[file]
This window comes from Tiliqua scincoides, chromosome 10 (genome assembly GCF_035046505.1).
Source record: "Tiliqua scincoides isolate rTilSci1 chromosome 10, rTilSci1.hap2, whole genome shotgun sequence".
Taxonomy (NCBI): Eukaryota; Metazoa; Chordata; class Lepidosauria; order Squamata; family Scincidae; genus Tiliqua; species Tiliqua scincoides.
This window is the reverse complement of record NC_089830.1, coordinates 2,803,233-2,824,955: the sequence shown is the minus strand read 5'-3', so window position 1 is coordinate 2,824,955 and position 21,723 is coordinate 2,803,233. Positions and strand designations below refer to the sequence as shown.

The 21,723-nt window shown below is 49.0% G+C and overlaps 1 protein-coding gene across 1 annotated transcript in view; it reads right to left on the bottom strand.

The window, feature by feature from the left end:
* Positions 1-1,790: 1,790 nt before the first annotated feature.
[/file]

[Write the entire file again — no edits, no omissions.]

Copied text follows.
This window comes from Tiliqua scincoides, chromosome 10 (genome assembly GCF_035046505.1).
Source record: "Tiliqua scincoides isolate rTilSci1 chromosome 10, rTilSci1.hap2, whole genome shotgun sequence".
Taxonomy (NCBI): Eukaryota; Metazoa; Chordata; class Lepidosauria; order Squamata; family Scincidae; genus Tiliqua; species Tiliqua scincoides.
This window is the reverse complement of record NC_089830.1, coordinates 2,803,233-2,824,955: the sequence shown is the minus strand read 5'-3', so window position 1 is coordinate 2,824,955 and position 21,723 is coordinate 2,803,233. Positions and strand designations below refer to the sequence as shown.

The 21,723-nt window shown below is 49.0% G+C and overlaps 1 protein-coding gene across 1 annotated transcript in view; it reads right to left on the bottom strand.

The window, feature by feature from the left end:
* Positions 1-1,790: 1,790 nt before the first annotated feature.